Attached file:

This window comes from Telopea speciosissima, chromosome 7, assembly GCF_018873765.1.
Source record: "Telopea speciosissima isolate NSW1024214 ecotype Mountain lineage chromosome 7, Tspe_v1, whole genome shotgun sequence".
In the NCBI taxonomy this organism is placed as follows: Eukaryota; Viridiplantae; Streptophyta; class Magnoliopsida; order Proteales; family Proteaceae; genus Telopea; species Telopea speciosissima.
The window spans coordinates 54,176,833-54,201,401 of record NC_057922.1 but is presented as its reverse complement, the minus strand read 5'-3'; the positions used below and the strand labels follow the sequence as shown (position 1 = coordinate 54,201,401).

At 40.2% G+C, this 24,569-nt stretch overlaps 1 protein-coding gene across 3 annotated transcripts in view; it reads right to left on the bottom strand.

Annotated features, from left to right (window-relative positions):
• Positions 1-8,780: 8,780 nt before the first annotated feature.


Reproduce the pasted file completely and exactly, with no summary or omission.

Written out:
This window comes from Telopea speciosissima, chromosome 7, assembly GCF_018873765.1.
Source record: "Telopea speciosissima isolate NSW1024214 ecotype Mountain lineage chromosome 7, Tspe_v1, whole genome shotgun sequence".
In the NCBI taxonomy this organism is placed as follows: Eukaryota; Viridiplantae; Streptophyta; class Magnoliopsida; order Proteales; family Proteaceae; genus Telopea; species Telopea speciosissima.
The window spans coordinates 54,176,833-54,201,401 of record NC_057922.1 but is presented as its reverse complement, the minus strand read 5'-3'; the positions used below and the strand labels follow the sequence as shown (position 1 = coordinate 54,201,401).

At 40.2% G+C, this 24,569-nt stretch overlaps 1 protein-coding gene across 3 annotated transcripts in view; it reads right to left on the bottom strand.

Annotated features, from left to right (window-relative positions):
• Positions 1-8,780: 8,780 nt before the first annotated feature.